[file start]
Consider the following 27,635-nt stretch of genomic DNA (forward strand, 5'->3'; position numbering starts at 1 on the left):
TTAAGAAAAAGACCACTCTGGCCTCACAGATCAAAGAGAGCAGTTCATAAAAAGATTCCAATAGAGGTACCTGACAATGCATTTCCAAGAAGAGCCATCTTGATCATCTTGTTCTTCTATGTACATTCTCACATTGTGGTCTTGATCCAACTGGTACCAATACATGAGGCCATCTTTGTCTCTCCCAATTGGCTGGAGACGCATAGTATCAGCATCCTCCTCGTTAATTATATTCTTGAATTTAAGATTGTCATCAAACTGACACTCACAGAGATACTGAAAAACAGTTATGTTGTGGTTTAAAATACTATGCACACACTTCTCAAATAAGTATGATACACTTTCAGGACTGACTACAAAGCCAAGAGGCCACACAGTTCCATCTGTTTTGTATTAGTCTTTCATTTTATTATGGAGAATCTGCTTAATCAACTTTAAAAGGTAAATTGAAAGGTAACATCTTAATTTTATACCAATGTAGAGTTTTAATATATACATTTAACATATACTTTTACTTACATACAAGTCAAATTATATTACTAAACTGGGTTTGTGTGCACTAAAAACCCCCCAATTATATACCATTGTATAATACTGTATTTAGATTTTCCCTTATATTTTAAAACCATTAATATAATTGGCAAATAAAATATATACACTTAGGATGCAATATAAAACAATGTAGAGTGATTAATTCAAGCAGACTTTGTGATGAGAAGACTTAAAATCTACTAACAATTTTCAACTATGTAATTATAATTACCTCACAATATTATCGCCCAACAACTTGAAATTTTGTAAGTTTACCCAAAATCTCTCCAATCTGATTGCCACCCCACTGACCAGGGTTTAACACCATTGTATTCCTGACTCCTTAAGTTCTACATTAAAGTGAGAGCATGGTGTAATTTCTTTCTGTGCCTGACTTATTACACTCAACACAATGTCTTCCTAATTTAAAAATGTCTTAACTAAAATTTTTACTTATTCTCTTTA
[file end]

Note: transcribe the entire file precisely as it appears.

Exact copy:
Consider the following 27,635-nt stretch of genomic DNA (forward strand, 5'->3'; position numbering starts at 1 on the left):
TTAAGAAAAAGACCACTCTGGCCTCACAGATCAAAGAGAGCAGTTCATAAAAAGATTCCAATAGAGGTACCTGACAATGCATTTCCAAGAAGAGCCATCTTGATCATCTTGTTCTTCTATGTACATTCTCACATTGTGGTCTTGATCCAACTGGTACCAATACATGAGGCCATCTTTGTCTCTCCCAATTGGCTGGAGACGCATAGTATCAGCATCCTCCTCGTTAATTATATTCTTGAATTTAAGATTGTCATCAAACTGACACTCACAGAGATACTGAAAAACAGTTATGTTGTGGTTTAAAATACTATGCACACACTTCTCAAATAAGTATGATACACTTTCAGGACTGACTACAAAGCCAAGAGGCCACACAGTTCCATCTGTTTTGTATTAGTCTTTCATTTTATTATGGAGAATCTGCTTAATCAACTTTAAAAGGTAAATTGAAAGGTAACATCTTAATTTTATACCAATGTAGAGTTTTAATATATACATTTAACATATACTTTTACTTACATACAAGTCAAATTATATTACTAAACTGGGTTTGTGTGCACTAAAAACCCCCCAATTATATACCATTGTATAATACTGTATTTAGATTTTCCCTTATATTTTAAAACCATTAATATAATTGGCAAATAAAATATATACACTTAGGATGCAATATAAAACAATGTAGAGTGATTAATTCAAGCAGACTTTGTGATGAGAAGACTTAAAATCTACTAACAATTTTCAACTATGTAATTATAATTACCTCACAATATTATCGCCCAACAACTTGAAATTTTGTAAGTTTACCCAAAATCTCTCCAATCTGATTGCCACCCCACTGACCAGGGTTTAACACCATTGTATTCCTGACTCCTTAAGTTCTACATTAAAGTGAGAGCATGGTGTAATTTCTTTCTGTGCCTGACTTATTACACTCAACACAATGTCTTCCTAATTTAAAAATGTCTTAACTAAAATTTTTACTTATTCTCTTTA